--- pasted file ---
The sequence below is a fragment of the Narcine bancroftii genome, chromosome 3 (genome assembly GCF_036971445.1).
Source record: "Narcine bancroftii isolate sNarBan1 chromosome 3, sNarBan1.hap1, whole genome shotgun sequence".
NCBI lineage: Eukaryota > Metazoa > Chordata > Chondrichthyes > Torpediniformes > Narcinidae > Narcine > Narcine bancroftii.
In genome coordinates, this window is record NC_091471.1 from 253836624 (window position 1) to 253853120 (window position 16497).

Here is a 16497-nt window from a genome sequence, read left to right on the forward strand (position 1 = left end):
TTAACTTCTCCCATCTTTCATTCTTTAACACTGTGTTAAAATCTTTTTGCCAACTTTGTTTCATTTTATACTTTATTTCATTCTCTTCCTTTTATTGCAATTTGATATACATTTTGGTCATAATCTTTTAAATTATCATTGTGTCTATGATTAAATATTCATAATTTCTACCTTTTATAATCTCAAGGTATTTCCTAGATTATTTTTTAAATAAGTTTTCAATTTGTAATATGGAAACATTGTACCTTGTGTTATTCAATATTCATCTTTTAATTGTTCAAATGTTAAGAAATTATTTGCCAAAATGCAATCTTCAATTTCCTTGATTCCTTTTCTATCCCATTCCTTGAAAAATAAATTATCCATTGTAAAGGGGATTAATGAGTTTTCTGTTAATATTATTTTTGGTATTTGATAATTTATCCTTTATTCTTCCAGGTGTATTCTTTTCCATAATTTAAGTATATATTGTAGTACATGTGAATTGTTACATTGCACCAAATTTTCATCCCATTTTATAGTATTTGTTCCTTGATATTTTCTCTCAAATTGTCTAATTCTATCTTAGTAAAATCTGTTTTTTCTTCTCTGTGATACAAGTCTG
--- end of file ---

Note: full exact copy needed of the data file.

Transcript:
The sequence below is a fragment of the Narcine bancroftii genome, chromosome 3 (genome assembly GCF_036971445.1).
Source record: "Narcine bancroftii isolate sNarBan1 chromosome 3, sNarBan1.hap1, whole genome shotgun sequence".
NCBI lineage: Eukaryota > Metazoa > Chordata > Chondrichthyes > Torpediniformes > Narcinidae > Narcine > Narcine bancroftii.
In genome coordinates, this window is record NC_091471.1 from 253836624 (window position 1) to 253853120 (window position 16497).

Here is a 16497-nt window from a genome sequence, read left to right on the forward strand (position 1 = left end):
TTAACTTCTCCCATCTTTCATTCTTTAACACTGTGTTAAAATCTTTTTGCCAACTTTGTTTCATTTTATACTTTATTTCATTCTCTTCCTTTTATTGCAATTTGATATACATTTTGGTCATAATCTTTTAAATTATCATTGTGTCTATGATTAAATATTCATAATTTCTACCTTTTATAATCTCAAGGTATTTCCTAGATTATTTTTTAAATAAGTTTTCAATTTGTAATATGGAAACATTGTACCTTGTGTTATTCAATATTCATCTTTTAATTGTTCAAATGTTAAGAAATTATTTGCCAAAATGCAATCTTCAATTTCCTTGATTCCTTTTCTATCCCATTCCTTGAAAAATAAATTATCCATTGTAAAGGGGATTAATGAGTTTTCTGTTAATATTATTTTTGGTATTTGATAATTTATCCTTTATTCTTCCAGGTGTATTCTTTTCCATAATTTAAGTATATATTGTAGTACATGTGAATTGTTACATTGCACCAAATTTTCATCCCATTTTATAGTATTTGTTCCTTGATATTTTCTCTCAAATTGTCTAATTCTATCTTAGTAAAATCTGTTTTTTCTTCTCTGTGATACAAGTCTG